Years ago, my then partner, Jane, and I were blessed with perfect neighbours. In those days, neighbours like these were rare.
They were a hard-working youngish couple with two boisterous young boys, four and six respectively. Despite this, they were always ready and willing to help us with any tasks.
Whenever we went overseas – quite often in those days – they took care of everything. Checking regularly that the house was okay, feeding the cat, collecting the mail, paying all our bills, you name it.
We tried hard to reciprocate, with little success. Returning the favour was made harder by the fact that they never seemed to go away. Surely there was something we could do. Finally there was – they were off for a four-day holiday.
Matt came to the door, carrying a fishbowl with two plump goldfish. Would we mind caring for their sons’ pets? Talk about an easy babysit.
The next morning we woke to find the goldfish floating lifeless on the surface.
How could this have happened? The forensic skills of Sherlock Holmes were not required. The hapless fish had died as a result of the ingesting of polyurethane vapours, made worse by the fact that there was absolutely no ventilation in the spare room where we had put them. I put the blame on Jane’s obsession with security, together with her love of multi-coated polyurethaned, wooden floors.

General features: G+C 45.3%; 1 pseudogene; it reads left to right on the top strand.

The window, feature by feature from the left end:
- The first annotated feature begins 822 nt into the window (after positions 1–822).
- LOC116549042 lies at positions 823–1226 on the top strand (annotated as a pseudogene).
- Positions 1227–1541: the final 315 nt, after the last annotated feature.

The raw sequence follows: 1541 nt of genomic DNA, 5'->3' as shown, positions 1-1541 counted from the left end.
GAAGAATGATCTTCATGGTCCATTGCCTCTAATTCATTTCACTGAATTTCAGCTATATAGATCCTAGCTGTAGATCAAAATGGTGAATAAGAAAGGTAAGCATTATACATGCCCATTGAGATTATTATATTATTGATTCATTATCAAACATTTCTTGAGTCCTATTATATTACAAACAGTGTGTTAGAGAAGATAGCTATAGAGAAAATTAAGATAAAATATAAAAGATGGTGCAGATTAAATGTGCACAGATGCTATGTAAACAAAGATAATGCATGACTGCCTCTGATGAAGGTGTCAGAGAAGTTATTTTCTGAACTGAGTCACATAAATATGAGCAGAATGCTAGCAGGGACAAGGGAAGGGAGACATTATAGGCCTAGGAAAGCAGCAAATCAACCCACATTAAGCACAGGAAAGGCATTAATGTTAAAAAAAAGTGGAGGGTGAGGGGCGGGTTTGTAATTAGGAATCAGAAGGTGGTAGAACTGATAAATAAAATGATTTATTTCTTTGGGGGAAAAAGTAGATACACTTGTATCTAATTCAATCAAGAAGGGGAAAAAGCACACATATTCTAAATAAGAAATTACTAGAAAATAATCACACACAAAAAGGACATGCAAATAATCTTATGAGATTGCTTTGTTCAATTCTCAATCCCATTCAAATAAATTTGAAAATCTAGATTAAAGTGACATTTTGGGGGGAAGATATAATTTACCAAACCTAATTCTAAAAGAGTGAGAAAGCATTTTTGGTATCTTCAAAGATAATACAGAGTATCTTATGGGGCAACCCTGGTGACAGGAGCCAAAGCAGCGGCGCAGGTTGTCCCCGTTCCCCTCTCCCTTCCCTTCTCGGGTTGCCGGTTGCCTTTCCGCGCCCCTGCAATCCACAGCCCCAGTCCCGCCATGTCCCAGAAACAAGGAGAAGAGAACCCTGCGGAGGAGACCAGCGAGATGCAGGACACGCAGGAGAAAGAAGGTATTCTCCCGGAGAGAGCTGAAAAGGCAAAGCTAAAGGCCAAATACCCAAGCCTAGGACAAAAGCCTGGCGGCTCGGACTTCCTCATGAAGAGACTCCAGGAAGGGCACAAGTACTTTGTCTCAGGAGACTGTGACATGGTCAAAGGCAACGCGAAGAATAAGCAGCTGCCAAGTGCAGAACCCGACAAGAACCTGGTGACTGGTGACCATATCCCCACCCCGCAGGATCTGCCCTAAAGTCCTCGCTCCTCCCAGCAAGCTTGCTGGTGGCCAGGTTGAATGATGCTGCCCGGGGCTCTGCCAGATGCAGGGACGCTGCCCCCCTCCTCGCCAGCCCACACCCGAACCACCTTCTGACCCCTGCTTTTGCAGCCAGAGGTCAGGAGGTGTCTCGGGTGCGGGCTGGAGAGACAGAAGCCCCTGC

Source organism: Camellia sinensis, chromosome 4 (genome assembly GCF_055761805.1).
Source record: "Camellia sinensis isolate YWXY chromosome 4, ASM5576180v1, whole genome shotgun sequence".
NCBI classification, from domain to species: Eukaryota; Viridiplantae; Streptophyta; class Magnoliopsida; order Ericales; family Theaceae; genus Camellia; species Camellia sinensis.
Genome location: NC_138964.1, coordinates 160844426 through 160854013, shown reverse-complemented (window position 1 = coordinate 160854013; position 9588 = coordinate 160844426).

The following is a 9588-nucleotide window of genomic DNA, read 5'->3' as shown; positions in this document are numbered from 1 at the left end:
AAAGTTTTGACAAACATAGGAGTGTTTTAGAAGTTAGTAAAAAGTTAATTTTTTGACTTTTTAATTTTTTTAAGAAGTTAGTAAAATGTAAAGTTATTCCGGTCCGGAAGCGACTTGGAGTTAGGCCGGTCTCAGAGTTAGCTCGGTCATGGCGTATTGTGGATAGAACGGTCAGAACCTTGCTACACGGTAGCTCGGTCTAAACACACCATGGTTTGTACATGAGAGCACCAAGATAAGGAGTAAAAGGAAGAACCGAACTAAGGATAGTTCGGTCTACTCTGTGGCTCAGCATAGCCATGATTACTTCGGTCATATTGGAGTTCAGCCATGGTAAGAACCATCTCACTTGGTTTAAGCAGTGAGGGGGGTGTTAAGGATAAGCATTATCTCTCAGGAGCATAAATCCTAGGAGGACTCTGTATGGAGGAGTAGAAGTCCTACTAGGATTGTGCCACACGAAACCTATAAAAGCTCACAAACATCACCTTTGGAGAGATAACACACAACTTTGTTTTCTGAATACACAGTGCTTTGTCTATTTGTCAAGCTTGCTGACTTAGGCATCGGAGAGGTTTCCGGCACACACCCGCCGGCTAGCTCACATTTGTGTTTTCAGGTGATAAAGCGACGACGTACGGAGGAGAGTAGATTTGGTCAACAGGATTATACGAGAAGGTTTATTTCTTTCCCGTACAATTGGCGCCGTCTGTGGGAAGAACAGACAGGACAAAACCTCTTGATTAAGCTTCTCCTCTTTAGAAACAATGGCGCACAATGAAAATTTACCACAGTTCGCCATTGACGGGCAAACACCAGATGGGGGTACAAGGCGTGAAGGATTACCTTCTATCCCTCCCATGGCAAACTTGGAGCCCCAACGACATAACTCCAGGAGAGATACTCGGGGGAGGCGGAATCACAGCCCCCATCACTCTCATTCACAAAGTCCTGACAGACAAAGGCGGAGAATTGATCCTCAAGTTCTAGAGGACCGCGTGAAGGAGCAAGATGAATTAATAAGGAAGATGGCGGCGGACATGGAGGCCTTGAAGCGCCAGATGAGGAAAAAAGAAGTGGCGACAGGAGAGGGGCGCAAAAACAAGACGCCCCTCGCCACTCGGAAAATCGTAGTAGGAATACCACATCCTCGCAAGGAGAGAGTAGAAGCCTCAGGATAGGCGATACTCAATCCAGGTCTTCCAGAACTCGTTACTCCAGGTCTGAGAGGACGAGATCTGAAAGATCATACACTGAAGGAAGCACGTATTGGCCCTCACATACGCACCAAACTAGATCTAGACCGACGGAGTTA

Despite my sense of moral superiority, finding fault was of no help in finding a solution. However, that quickly presented itself. Despite their importance to our neighbours’ sons, they were just goldfish. Well then – why not go to the local pet shop, and buy replacement ones of similar size and colour? The little boys wouldn’t notice the difference.
It was then that Jane, a senior member of one of the ‘caring professions’, came up with a radical alternative. “What experience, if any, are these boys likely to have had with the reality that all creatures big and small die?”
This was intoned with the authority of one who enjoyed an academic and professional reputation for her work on the family dimensions of death and dying.
“But, but,” I spluttered. “How would the kids react, let alone their parents? Goddam it, we’re just the neighbours.”
We argued – heatedly – but in the end Jane convinced me. She was a formidable debater at both a professional and personal level. Two days later we heard the neighbours arrive home. They were barely in their house when our phone rang. I answered.
“Hi, it’s Matt. Thanks for looking after the goldfish. The kids can’t wait to see them. Mind if I pop over now to collect them?”
“Matt, there’s been a bit of a problem.”
“What problem?” (I could hear a note of incredulity in his voice. How could there be a problem with something so simple as caring for a couple of goldfish for a few days?)
“We’re so embarrassed, Matt. Call it negligence, call it stupidity, but we managed to kill your goldfish.” (I then told him how it had happened.)
“I was going to replace them, but Jane thought their death might be as a valuable way of imparting life’s fundamental lesson to your boys in a non-threatening way.”
Matt listened without comment. Then I was startled to hear a voice in the background:”What’s he saying? What’s he saying?”
It was Matt’s normally mild-mannered wife. Matt whispered to her, carefully paraphrasing my words.
“Bloody hell!” she said. “I’m not having no fucking social worker tell me how to bring up my kids!.”
Matt and I quickly ended our conversation. In less than a minute he was through the fence to collect the bowl and the dead fish. Barely a word between us.
That was the last contact we ever had with those neighbours. It was as if some neighbourhood ‘Berlin Wall’ had been erected.
Jane remained unrepentant. “Poor parenting” she declared. “They’ll pay a price for that some day.”